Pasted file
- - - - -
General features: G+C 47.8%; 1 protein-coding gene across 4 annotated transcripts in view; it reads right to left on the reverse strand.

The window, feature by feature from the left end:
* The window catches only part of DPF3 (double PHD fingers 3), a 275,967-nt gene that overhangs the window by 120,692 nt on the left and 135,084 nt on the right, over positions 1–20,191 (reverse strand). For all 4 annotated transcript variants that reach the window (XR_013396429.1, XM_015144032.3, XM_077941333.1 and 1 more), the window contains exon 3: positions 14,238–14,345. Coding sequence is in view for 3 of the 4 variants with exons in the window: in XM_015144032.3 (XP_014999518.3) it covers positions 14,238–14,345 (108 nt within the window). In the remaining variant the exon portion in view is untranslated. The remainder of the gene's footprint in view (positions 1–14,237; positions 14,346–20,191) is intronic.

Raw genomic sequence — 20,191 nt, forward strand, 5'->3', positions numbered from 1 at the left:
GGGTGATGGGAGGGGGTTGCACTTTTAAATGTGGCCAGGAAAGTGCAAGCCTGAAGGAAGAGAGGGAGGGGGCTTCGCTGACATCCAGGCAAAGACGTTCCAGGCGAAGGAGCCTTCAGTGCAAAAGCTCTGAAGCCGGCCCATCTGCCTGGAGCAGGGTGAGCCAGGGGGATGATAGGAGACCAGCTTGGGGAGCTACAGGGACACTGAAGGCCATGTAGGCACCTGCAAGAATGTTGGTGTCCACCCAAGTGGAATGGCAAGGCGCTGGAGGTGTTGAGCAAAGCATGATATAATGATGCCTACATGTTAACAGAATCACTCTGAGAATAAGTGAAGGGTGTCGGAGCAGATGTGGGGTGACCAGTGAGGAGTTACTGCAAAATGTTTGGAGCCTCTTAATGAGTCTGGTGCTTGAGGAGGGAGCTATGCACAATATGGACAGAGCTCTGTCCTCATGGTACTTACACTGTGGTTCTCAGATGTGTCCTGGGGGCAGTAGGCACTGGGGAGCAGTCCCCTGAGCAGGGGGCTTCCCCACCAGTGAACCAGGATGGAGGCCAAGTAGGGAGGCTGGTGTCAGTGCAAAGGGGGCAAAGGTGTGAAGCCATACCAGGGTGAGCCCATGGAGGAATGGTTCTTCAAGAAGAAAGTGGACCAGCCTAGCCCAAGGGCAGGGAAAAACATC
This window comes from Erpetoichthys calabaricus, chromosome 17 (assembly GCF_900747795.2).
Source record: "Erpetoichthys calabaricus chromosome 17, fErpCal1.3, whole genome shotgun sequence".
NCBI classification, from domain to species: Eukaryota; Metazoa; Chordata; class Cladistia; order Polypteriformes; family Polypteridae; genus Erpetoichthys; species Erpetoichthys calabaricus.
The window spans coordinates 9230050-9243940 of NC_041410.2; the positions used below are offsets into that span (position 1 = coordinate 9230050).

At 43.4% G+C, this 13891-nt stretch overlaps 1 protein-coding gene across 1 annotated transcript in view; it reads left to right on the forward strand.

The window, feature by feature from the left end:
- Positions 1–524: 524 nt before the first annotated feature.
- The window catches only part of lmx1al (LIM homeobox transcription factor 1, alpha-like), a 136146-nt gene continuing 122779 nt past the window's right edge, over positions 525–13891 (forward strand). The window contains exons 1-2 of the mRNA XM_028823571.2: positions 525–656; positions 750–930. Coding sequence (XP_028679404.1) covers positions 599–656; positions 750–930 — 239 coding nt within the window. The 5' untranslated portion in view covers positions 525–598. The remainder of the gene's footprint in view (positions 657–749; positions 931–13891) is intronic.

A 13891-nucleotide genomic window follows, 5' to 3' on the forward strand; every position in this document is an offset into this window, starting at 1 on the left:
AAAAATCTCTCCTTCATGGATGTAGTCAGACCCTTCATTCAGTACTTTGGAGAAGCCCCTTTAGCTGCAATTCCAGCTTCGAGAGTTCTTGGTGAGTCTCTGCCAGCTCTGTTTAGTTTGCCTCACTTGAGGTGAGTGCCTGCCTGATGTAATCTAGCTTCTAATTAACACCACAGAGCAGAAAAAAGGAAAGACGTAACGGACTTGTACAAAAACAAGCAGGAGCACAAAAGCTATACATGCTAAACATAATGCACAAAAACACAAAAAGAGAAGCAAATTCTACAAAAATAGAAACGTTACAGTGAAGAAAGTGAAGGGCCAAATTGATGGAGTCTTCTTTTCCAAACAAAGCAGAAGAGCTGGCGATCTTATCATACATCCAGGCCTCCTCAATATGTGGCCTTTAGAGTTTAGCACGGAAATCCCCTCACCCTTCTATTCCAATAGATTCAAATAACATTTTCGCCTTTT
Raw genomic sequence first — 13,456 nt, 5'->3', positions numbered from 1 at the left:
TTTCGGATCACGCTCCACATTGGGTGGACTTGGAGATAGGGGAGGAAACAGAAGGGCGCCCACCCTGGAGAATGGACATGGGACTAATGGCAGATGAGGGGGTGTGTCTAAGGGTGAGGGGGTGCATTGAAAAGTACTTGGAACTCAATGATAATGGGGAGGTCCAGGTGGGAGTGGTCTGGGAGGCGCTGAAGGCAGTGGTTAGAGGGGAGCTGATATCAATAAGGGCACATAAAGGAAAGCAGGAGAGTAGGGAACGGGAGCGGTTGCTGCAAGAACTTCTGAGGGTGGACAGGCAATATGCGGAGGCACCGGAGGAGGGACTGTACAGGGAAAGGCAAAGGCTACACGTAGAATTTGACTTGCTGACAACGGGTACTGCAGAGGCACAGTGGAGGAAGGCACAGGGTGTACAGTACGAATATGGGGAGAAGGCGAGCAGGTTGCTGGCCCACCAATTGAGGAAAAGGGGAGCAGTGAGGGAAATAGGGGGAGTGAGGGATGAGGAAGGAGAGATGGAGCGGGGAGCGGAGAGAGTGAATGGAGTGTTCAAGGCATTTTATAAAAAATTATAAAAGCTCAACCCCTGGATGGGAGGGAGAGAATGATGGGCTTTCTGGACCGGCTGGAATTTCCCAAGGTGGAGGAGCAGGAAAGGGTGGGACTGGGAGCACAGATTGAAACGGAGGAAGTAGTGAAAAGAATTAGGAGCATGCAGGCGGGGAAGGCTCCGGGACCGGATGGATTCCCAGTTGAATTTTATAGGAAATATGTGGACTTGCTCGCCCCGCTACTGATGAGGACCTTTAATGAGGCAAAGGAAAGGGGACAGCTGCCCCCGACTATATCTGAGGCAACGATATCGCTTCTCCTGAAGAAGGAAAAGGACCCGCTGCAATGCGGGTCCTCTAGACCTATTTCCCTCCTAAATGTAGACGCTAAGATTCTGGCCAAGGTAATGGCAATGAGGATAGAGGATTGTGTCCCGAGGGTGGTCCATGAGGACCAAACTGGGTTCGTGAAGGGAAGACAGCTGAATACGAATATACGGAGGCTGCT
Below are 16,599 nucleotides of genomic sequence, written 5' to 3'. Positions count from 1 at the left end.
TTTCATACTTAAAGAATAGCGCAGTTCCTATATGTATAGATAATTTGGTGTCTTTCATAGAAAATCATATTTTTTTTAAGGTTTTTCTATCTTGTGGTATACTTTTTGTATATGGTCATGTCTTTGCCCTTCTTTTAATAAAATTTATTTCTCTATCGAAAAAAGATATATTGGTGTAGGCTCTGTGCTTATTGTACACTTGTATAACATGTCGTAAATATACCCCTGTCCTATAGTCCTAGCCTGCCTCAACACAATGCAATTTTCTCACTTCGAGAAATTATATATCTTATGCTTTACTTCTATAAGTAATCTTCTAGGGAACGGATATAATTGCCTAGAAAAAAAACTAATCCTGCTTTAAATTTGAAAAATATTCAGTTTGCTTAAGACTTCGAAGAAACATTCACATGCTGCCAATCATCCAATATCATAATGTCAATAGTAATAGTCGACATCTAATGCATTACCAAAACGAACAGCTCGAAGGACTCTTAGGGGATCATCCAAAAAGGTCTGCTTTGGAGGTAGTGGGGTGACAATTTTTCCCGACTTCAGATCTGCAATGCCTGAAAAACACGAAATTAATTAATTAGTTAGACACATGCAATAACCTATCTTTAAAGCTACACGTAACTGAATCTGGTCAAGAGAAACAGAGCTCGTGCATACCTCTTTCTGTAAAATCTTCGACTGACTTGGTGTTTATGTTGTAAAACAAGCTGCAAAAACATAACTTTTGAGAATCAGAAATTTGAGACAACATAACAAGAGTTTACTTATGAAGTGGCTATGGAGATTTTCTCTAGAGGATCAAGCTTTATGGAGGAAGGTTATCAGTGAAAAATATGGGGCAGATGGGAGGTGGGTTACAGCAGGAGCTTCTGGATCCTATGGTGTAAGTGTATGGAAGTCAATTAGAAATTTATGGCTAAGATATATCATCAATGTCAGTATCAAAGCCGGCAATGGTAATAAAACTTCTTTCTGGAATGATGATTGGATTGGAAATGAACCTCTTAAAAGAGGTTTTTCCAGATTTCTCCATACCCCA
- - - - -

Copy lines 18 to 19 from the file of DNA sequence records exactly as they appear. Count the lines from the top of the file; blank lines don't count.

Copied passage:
Below are 16,599 nucleotides of genomic sequence, written 5' to 3'. Positions count from 1 at the left end.
TTTCATACTTAAAGAATAGCGCAGTTCCTATATGTATAGATAATTTGGTGTCTTTCATAGAAAATCATATTTTTTTTAAGGTTTTTCTATCTTGTGGTATACTTTTTGTATATGGTCATGTCTTTGCCCTTCTTTTAATAAAATTTATTTCTCTATCGAAAAAAGATATATTGGTGTAGGCTCTGTGCTTATTGTACACTTGTATAACATGTCGTAAATATACCCCTGTCCTATAGTCCTAGCCTGCCTCAACACAATGCAATTTTCTCACTTCGAGAAATTATATATCTTATGCTTTACTTCTATAAGTAATCTTCTAGGGAACGGATATAATTGCCTAGAAAAAAAACTAATCCTGCTTTAAATTTGAAAAATATTCAGTTTGCTTAAGACTTCGAAGAAACATTCACATGCTGCCAATCATCCAATATCATAATGTCAATAGTAATAGTCGACATCTAATGCATTACCAAAACGAACAGCTCGAAGGACTCTTAGGGGATCATCCAAAAAGGTCTGCTTTGGAGGTAGTGGGGTGACAATTTTTCCCGACTTCAGATCTGCAATGCCTGAAAAACACGAAATTAATTAATTAGTTAGACACATGCAATAACCTATCTTTAAAGCTACACGTAACTGAATCTGGTCAAGAGAAACAGAGCTCGTGCATACCTCTTTCTGTAAAATCTTCGACTGACTTGGTGTTTATGTTGTAAAACAAGCTGCAAAAACATAACTTTTGAGAATCAGAAATTTGAGACAACATAACAAGAGTTTACTTATGAAGTGGCTATGGAGATTTTCTCTAGAGGATCAAGCTTTATGGAGGAAGGTTATCAGTGAAAAATATGGGGCAGATGGGAGGTGGGTTACAGCAGGAGCTTCTGGATCCTATGGTGTAAGTGTATGGAAGTCAATTAGAAATTTATGGCTAAGATATATCATCAATGTCAGTATCAAAGCCGGCAATGGTAATAAAACTTCTTTCTGGAATGATGATTGGATTGGAAATGAACCTCTTAAAAGAGGTTTTTCCAGATTTCTCCATACCCCA